Title: THE GEMINI CURSE
Category/Genre: YA Speculative Thriller
Word Count: 68,000
Is your main character hot or cold?
My main character is hot.
Alex is a hot mess. Her black-painted nails are chipped. Her hair hangs in her face. And she can’t get through a bike race without wanting to puke. So when a serial killer’s voice skitters into her mind like a thousand tap-dancing fire ants and threatens to kill her, Alex’s first reaction is to mumble incoherently and scratch at her head. But if she’s going to survive, she’s going to have to chill out long enough to clear her mind and outsmart a killer.
To save one, the other must die.
These are the first words sixteen-year-old, nationally-ranked cyclist, Alex Swanson hears when she starts reading minds, and the demonic-sounding voice that thinks them chills her to the bone.
Alex wants nothing more than to defend her national cycling championship, but the near constant onslaught of voices threatens to drive her insane. Her only solace is her identical twin sister Zoe. When Zoe is close, the voices go away. But for Zoe, blocking thoughts feels like getting bludgeoned in the head by a baseball bat.
As the twins search for a way to control the voices in Alex’s mind and stop Zoe’s pain, Alex once again hears the chilling voice. And this time she makes a terrifying discovery: the voice belongs to the Gemini Killer—a serial killer who targets twin girls, killing only one of the set. According to the killer’s thoughts, he’s targeting twins born into the Gemini Curse—a supernatural prophecy responsible for Alex’s ability. Triggered by envy, the curse pits twin against twin and demands one twin be sacrificed or both will die.
Stopping the killer won’t be enough. To save each other, the twins must break the curse.
THE GEMINI CURSE will appeal to fans of The Third Twin by CJ Omololu, The Killer in Me by Margot Harrison, and Whisper by Phoebe Kitanidis.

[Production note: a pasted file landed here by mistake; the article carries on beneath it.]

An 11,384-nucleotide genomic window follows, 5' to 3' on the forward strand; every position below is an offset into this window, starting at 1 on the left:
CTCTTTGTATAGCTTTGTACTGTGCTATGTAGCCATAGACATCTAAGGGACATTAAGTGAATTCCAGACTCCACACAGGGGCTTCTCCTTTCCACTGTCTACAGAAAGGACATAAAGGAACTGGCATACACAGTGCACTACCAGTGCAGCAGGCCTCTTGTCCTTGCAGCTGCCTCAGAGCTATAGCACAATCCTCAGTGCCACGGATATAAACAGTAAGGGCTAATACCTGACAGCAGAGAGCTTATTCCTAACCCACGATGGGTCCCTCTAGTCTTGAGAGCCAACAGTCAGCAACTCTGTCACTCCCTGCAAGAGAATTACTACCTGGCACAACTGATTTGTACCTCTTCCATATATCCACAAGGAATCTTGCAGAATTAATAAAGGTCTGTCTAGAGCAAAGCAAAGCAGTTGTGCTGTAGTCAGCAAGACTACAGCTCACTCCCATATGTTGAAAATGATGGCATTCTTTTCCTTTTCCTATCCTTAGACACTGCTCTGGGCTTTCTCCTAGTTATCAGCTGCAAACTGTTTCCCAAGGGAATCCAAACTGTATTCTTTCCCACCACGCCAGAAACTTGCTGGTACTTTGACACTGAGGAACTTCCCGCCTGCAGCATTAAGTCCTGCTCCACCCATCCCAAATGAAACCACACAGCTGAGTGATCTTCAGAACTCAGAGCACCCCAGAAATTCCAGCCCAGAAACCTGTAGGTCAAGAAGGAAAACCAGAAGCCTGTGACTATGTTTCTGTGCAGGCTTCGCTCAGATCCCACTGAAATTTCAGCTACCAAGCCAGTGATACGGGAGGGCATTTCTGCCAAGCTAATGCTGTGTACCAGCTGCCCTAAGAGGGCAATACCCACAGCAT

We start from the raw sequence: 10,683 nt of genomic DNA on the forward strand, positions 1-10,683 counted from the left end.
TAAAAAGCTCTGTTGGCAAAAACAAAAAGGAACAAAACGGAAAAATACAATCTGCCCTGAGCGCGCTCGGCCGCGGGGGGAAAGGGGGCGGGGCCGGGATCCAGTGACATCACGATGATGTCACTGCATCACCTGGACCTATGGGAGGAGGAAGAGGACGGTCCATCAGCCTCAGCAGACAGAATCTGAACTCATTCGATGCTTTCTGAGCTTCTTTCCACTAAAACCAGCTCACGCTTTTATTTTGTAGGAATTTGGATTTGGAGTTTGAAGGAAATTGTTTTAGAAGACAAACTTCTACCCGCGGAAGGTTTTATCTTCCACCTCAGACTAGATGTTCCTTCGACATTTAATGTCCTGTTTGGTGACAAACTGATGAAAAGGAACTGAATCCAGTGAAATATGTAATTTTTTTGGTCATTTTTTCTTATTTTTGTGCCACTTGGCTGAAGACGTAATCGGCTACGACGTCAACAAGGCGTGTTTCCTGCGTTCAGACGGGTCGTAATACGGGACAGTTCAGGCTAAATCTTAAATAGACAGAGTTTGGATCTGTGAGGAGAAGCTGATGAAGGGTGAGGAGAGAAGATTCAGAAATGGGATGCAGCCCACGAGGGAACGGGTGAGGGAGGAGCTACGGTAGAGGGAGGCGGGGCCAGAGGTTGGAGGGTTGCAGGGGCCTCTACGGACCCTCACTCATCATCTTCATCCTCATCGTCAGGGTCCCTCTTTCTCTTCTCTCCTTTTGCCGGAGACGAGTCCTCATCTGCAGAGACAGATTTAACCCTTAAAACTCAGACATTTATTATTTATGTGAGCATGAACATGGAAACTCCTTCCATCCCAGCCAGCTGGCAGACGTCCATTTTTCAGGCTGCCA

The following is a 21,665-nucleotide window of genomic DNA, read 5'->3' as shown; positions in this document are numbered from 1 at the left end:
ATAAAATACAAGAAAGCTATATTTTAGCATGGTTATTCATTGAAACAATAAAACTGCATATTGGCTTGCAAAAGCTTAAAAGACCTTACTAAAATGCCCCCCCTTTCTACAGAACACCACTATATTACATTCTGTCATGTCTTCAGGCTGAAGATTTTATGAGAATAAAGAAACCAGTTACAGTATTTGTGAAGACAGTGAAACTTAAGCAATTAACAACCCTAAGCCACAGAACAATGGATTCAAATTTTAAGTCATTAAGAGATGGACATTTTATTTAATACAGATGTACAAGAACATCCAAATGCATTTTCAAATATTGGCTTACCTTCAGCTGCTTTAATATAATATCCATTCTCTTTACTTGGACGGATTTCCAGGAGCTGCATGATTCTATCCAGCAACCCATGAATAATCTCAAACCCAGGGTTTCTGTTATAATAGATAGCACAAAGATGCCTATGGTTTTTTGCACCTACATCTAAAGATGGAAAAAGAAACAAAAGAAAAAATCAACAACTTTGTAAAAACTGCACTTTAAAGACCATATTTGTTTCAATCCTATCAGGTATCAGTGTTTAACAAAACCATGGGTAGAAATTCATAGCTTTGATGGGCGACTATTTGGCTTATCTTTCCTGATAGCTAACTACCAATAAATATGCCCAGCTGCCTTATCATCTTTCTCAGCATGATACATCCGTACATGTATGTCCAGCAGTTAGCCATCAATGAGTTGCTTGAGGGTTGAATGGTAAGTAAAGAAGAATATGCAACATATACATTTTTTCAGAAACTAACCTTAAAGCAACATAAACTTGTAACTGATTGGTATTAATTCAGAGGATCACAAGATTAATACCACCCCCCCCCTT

First 250 words:
Forty-five minutes, twenty-three cyclists, and a heaping dose of self-doubt—that’s what stands between me and not becoming a giant freaking disappointment.
I tilt my face toward the sun, absorbing its warmth through the crisp fall air, and inhale the smell of pine and dirt and water. Riverside Park is one of my favorite venues for cycling. Over sixty-five miles of single-track through wooded rolling hills, a river, and beautiful grassy fields. Nothing beats biking here.
Except winning here.
Left foot clipped into my pedal—knee bouncing up and down—and right foot planted firmly on the grass, I sit on the top tube of my bike and wait behind the yellow caution tape that marks the boundary of the cyclo-cross course. My race begins in ten minutes. Which means in eleven minutes, I’ll be able to stop stressing about the race and just ride.
“You can do this,” I say.
“You CAN do this.” My sister Zoe rolls up next to me. Although, Zoe and I are identical twins, our styles are nothing alike. Her hair is our natural shade of blonde and hangs down her back in a braid. My hair is dyed black and shaved up the back with chin-length bangs that hide my face, when they’re not stuffed under my helmet. “Don’t let your head get in the way.” She palms the top of my red helmet as if trying to screw my head on straight.